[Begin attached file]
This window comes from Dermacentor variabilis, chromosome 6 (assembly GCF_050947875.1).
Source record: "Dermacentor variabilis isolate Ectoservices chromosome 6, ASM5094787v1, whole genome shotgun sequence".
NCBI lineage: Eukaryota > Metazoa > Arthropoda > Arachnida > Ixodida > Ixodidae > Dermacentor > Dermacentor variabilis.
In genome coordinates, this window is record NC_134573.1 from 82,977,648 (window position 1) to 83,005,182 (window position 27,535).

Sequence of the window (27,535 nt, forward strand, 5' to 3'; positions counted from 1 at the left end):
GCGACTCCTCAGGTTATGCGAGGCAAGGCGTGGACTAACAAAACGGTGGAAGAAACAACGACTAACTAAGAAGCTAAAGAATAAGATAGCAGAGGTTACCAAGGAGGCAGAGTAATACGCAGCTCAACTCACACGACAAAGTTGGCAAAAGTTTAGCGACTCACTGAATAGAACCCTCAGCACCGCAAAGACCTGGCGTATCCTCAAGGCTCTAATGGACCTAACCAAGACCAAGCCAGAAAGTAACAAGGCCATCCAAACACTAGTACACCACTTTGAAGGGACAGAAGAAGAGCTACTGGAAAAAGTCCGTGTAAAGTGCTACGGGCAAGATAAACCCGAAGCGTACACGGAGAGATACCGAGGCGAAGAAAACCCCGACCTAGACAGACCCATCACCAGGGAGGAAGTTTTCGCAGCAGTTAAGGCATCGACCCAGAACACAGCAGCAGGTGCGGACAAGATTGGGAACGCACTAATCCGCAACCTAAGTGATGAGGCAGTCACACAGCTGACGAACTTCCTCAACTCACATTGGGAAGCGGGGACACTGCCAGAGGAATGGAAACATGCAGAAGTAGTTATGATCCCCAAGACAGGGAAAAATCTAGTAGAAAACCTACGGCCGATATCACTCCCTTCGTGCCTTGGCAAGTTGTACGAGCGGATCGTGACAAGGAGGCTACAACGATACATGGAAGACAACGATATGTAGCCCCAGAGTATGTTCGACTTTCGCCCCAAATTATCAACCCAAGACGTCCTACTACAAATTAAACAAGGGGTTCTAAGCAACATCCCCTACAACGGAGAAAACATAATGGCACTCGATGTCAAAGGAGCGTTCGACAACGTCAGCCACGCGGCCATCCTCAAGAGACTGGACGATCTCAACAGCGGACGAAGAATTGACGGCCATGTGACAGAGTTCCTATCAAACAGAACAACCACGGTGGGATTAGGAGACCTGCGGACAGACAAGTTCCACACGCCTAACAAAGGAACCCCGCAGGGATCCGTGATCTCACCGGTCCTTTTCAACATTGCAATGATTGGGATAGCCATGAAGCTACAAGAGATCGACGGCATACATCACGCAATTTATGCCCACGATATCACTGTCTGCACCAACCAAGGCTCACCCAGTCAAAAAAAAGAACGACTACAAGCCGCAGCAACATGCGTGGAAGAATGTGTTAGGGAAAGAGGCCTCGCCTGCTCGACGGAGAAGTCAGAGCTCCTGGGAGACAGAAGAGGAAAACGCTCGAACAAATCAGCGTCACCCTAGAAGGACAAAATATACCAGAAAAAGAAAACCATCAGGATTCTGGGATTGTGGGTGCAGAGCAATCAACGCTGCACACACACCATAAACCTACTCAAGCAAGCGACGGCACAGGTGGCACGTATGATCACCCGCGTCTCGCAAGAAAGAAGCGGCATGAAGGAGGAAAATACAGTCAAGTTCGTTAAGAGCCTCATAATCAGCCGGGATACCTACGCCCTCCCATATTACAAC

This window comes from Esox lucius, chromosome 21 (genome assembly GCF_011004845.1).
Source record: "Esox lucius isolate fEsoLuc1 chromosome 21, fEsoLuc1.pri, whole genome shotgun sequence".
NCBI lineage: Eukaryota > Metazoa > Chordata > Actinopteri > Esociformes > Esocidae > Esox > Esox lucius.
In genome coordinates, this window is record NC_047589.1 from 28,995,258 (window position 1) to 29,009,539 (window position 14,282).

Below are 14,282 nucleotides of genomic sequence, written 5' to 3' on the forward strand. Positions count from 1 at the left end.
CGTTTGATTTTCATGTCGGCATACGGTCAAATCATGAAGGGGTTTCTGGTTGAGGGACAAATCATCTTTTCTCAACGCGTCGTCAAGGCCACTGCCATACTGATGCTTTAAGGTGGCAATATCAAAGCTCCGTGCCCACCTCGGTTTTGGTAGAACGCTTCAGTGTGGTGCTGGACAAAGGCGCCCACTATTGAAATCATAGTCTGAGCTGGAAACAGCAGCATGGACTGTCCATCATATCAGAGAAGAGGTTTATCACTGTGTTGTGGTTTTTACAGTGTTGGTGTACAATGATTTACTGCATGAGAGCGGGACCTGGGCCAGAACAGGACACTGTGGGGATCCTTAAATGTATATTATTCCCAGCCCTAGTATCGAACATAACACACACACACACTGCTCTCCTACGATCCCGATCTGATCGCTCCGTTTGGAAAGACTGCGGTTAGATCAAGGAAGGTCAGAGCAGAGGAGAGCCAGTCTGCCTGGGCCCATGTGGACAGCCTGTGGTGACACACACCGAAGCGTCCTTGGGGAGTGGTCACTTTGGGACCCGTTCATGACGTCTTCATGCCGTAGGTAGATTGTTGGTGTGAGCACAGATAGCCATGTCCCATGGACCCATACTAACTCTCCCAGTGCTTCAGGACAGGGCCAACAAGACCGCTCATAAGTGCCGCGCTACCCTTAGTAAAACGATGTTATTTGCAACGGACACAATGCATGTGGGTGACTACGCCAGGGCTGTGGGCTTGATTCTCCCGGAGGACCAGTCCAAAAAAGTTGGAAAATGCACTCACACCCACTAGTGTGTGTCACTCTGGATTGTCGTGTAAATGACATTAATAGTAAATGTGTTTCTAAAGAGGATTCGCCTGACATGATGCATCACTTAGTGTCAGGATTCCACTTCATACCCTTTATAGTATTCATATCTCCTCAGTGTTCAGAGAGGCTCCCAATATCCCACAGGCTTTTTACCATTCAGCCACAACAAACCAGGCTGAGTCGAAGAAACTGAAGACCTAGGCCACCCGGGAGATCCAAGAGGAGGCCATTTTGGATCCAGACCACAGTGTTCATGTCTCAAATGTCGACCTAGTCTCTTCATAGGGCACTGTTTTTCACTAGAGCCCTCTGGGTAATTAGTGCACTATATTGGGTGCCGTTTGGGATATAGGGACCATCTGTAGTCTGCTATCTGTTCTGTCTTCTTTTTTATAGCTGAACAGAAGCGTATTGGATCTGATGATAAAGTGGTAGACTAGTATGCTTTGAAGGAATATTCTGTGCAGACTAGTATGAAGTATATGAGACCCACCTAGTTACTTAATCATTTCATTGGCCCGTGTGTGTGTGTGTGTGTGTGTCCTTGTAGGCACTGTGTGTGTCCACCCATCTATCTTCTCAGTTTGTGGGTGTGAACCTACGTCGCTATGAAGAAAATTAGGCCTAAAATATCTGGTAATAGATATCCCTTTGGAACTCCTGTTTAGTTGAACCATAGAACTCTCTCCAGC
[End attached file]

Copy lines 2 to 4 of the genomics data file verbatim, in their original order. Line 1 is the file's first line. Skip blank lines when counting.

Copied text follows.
Source record: "Dermacentor variabilis isolate Ectoservices chromosome 6, ASM5094787v1, whole genome shotgun sequence".
NCBI lineage: Eukaryota > Metazoa > Arthropoda > Arachnida > Ixodida > Ixodidae > Dermacentor > Dermacentor variabilis.
In genome coordinates, this window is record NC_134573.1 from 82,977,648 (window position 1) to 83,005,182 (window position 27,535).